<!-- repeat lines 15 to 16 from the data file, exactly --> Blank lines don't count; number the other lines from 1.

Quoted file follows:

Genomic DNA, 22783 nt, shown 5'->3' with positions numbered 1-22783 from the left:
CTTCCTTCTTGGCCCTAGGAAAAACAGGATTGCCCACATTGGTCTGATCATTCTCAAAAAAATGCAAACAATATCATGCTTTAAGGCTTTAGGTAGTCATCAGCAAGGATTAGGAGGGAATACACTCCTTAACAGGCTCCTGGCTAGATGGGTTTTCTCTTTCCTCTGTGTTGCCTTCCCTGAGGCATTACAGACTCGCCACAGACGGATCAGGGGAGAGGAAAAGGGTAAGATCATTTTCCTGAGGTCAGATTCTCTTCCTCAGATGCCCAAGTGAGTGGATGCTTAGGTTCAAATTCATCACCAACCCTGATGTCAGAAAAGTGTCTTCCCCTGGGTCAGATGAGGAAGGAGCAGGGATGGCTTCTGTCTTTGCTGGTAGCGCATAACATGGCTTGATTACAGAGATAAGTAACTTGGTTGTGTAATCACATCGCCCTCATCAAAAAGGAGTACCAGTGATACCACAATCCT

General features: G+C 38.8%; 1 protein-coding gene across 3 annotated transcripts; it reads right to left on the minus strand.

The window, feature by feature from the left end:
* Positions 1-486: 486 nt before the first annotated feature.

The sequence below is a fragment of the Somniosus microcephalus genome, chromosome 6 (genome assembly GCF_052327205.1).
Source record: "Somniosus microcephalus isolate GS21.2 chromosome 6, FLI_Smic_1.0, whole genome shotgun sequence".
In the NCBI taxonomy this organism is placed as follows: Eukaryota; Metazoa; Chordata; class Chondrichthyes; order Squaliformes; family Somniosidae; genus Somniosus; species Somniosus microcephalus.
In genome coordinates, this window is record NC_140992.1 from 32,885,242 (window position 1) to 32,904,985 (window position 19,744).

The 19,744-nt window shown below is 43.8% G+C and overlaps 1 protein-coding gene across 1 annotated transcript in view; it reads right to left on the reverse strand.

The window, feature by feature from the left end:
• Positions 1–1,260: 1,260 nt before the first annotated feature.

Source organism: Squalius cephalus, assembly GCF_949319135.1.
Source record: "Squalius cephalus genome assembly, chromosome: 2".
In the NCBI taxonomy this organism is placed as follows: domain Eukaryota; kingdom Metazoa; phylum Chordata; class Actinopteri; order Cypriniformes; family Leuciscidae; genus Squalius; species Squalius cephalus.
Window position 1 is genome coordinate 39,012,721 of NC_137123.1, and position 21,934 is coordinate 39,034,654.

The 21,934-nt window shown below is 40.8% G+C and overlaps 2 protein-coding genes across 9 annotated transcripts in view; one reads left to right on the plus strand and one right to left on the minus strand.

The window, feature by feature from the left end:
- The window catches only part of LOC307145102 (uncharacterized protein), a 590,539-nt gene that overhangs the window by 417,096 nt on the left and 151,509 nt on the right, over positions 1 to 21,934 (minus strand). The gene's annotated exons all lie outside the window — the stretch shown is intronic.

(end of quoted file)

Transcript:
In the NCBI taxonomy this organism is placed as follows: domain Eukaryota; kingdom Metazoa; phylum Chordata; class Actinopteri; order Cypriniformes; family Leuciscidae; genus Squalius; species Squalius cephalus.
Window position 1 is genome coordinate 39,012,721 of NC_137123.1, and position 21,934 is coordinate 39,034,654.